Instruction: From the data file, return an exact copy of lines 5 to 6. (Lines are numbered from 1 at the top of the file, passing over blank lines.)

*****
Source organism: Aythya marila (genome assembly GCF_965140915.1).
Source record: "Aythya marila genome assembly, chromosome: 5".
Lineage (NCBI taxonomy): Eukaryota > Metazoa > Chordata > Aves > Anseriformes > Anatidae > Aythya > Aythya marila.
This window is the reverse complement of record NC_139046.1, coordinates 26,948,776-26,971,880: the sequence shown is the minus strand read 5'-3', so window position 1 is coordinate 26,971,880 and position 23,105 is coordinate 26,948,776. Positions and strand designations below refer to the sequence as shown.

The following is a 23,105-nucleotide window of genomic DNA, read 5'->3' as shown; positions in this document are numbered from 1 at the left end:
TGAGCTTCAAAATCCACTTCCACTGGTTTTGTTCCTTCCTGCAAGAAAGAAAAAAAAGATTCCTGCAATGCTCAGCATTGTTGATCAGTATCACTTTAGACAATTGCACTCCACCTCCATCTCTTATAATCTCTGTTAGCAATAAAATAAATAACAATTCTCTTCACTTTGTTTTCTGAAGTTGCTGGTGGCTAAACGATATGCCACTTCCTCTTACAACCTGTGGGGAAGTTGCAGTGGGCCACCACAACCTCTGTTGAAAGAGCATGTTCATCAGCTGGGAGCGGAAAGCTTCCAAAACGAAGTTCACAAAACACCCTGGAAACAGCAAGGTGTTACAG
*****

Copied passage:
The following is a 23,105-nucleotide window of genomic DNA, read 5'->3' as shown; positions in this document are numbered from 1 at the left end:
TGAGCTTCAAAATCCACTTCCACTGGTTTTGTTCCTTCCTGCAAGAAAGAAAAAAAAGATTCCTGCAATGCTCAGCATTGTTGATCAGTATCACTTTAGACAATTGCACTCCACCTCCATCTCTTATAATCTCTGTTAGCAATAAAATAAATAACAATTCTCTTCACTTTGTTTTCTGAAGTTGCTGGTGGCTAAACGATATGCCACTTCCTCTTACAACCTGTGGGGAAGTTGCAGTGGGCCACCACAACCTCTGTTGAAAGAGCATGTTCATCAGCTGGGAGCGGAAAGCTTCCAAAACGAAGTTCACAAAACACCCTGGAAACAGCAAGGTGTTACAG